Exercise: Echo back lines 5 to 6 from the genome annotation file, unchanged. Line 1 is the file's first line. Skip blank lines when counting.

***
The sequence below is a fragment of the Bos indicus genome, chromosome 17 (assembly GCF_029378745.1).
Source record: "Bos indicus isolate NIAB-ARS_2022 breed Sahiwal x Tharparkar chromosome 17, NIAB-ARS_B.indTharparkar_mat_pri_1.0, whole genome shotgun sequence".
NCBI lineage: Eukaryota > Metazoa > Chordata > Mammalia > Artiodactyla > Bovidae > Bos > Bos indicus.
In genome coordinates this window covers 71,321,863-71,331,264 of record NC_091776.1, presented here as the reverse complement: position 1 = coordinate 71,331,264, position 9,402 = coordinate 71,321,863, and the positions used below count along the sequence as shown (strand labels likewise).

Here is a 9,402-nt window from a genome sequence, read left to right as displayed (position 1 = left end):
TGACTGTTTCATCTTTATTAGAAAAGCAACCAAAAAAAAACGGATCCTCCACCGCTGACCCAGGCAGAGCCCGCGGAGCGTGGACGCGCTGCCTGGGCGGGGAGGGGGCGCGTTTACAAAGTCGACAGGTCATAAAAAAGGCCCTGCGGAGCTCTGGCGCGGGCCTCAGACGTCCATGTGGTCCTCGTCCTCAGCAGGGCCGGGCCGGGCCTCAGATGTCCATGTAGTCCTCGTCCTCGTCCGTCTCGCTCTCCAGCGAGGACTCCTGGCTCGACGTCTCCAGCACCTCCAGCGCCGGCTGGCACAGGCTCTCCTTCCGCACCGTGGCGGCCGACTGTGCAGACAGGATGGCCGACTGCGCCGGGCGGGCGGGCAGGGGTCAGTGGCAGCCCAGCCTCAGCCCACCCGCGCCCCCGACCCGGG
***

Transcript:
Here is a 9,402-nt window from a genome sequence, read left to right as displayed (position 1 = left end):
TGACTGTTTCATCTTTATTAGAAAAGCAACCAAAAAAAAACGGATCCTCCACCGCTGACCCAGGCAGAGCCCGCGGAGCGTGGACGCGCTGCCTGGGCGGGGAGGGGGCGCGTTTACAAAGTCGACAGGTCATAAAAAAGGCCCTGCGGAGCTCTGGCGCGGGCCTCAGACGTCCATGTGGTCCTCGTCCTCAGCAGGGCCGGGCCGGGCCTCAGATGTCCATGTAGTCCTCGTCCTCGTCCGTCTCGCTCTCCAGCGAGGACTCCTGGCTCGACGTCTCCAGCACCTCCAGCGCCGGCTGGCACAGGCTCTCCTTCCGCACCGTGGCGGCCGACTGTGCAGACAGGATGGCCGACTGCGCCGGGCGGGCGGGCAGGGGTCAGTGGCAGCCCAGCCTCAGCCCACCCGCGCCCCCGACCCGGG